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Spiritual concepts


The term God has no definition.  In some cases it has been used to refer to the spiritual world at large, in other cases it has been used to supply a ‘Father’ figure, for those who need such things – ‘God will sort it out’.  The word is used to personify a whole series of either Natural or perfectly preventable disasters that have happened to someone.  ‘Why did God do this to me’.  If there is any definition, it appears to revolve around the rather immature notion that we need something to blame ‘a wrathful God’ when something goes wrong, or something to thank when things go right ‘Thank you God’. In the best cases the term personifies a concept to thank for the wonderful world we live in.  

The Lord’s prayer, which Jesus uses, starts ‘Our Father’ but the Father here uses symbolism that was well known at the time, and has nothing to do with the meaning now attributed to the term.

The spiritual world exists, see Inner speech for proof.  The Intelligence hierarchy exists.  The Ultimate Intelligence exists.  But as Spinoza plus a host of other philosophers proved years ago – many years ago – the Creation was not created for us, we are a tiny part of it, and as far as the Ultimate Intelligence is concerned a parasite is as important as a person.

So where did this ‘God’ idea come from? 

The majority of people who believe in God, do so because of the Bible and early Judaism.  Christianity, Islamic beliefs and Judaic beliefs all centre round the idea of a single ‘God’ because their founders were, essentially, Jewish. 

The older religions other than Judaism had a complex but more accurate understanding of the spiritual world, largely due to the Mystery religions.  But as is so often the case, the mass of people were not involved in the Mysteries and their understanding was so simplified it was causing real problems.  Instead of figurative sacrifice, there were literal sacrifices, instead of symbolic castration there was literal castration, instead of symbolic circumcision there was literal circumcision [and still is, unbelievably].  And there were also conflicts – as there are today – caused by the ‘My God is better than your God’ problem.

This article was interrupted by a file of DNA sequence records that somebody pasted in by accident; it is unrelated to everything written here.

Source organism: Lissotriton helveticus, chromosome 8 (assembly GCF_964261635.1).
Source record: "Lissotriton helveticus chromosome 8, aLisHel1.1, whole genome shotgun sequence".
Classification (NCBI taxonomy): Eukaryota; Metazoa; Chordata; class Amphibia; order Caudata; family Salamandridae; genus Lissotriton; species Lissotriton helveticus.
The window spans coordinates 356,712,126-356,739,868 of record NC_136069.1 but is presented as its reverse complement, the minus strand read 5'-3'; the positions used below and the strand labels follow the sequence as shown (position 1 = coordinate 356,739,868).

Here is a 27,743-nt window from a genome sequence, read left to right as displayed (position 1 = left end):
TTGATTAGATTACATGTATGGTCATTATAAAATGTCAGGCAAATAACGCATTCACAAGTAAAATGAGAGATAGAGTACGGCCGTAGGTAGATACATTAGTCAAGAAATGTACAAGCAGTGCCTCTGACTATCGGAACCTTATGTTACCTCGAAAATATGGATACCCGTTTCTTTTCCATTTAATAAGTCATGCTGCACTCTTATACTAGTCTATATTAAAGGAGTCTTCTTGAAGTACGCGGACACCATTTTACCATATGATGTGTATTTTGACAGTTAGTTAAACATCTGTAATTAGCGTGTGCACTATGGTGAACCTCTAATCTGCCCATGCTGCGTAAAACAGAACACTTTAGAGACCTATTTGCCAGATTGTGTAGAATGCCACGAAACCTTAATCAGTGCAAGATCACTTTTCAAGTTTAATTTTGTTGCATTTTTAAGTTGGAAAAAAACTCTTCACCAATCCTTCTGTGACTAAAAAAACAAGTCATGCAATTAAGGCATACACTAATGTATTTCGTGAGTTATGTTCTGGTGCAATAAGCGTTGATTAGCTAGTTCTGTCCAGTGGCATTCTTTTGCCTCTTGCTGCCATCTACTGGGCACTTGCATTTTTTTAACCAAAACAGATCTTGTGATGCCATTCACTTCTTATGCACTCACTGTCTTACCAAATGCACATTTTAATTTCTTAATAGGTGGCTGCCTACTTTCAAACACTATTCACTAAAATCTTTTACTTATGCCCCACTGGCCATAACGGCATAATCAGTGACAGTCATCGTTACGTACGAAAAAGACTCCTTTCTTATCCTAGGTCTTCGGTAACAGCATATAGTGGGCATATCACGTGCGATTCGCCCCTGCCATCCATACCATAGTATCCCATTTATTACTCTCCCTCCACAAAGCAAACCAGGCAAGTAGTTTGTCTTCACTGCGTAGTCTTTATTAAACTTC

There is only one spiritual world, there is only one Ultimate Intelligence, there is actually only one Intelligence hierarchy, although the number of synonyms is extraordinary.  Something had to be done, so Moses, who was an Adept of the Mysteries in Egypt said ‘There is only one God’ and so there was – for a time, because Allah appears to have crept in since, as well as the Catholic God versus the Protestant God, but this demonstrates the problem all too well. 
Moses wanted to stop the conflict, one of the blessed – a peacemaker.

Once there was only one God, the theologians took over and decided they were going to create a concept closer to what they wanted to achieve – hence this had a political and power based motive.  Now read on

On the Kabbalah and its symbolism – Gershom Scholem [Professor of Jewish Mysticism at the Hebrew University of Jerusalem]

In opposition to the pantheistic unity of God, cosmos, and man in myth, in opposition to the nature myths of the Near-Eastern religions, Judaism aimed at [sic] a radical separation of the three realms; and, above all, the gulf between the Creator and His creature was regarded as fundamentally unbridgeable. Jewish worship implied a renunciation, indeed a polemical rejection, of the images and symbols in which the mythical world finds its expression.

Judaism strove to open up a region, that of monotheistic revelation, from which mythology would be excluded. Those vestiges of myth that were presented here and there were shorn of their original symbolic power and taken in a purely metaphorical sense. Here there is no need to expatiate on a matter that has been amply discussed by students of Biblical literature, theologians, and anthropologists. In any case, the tendency of the classical Jewish tradition to liquidate myth as a central spiritual power is not diminished by such quasi-mythical vestiges transformed into metaphors.

This tendency was very much accentuated by the rationalistic thinking of medieval Rabbinical Judaism; its unbroken development from Saadya to Maimonides gave rise to a problem closely related to the subject that will concern us here. The philosophers and theologians were concerned first and foremost with the purity of the concept of God and determined to divest it [sic] of all mythical and anthropomorphic elements. But this determination to defend the transcendent God against all admixture with myth, to reinterpret the recklessly anthropomorphic statements of the Biblical text and the popular forms of religious expression in terms of a purified theology, tended to empty the concept of God.  For once the fear of sullying God's sublimity with earthly images becomes a paramount concern, less and less can be said of God.

The price of God's purity is the loss of His living reality. For the living God can never be subsumed under a pure concept.  That makes Him a living God in the mind of a believer is precisely what involves Him in some part of the human world, what makes it possible for man to see Him face to face in a great religious symbol.

Reformulated in rational terms, all this vanishes.

 so the concept of God is invented, but the Ultimate Intelligence and all the concepts on this site are not, so follow the links to find out more.          


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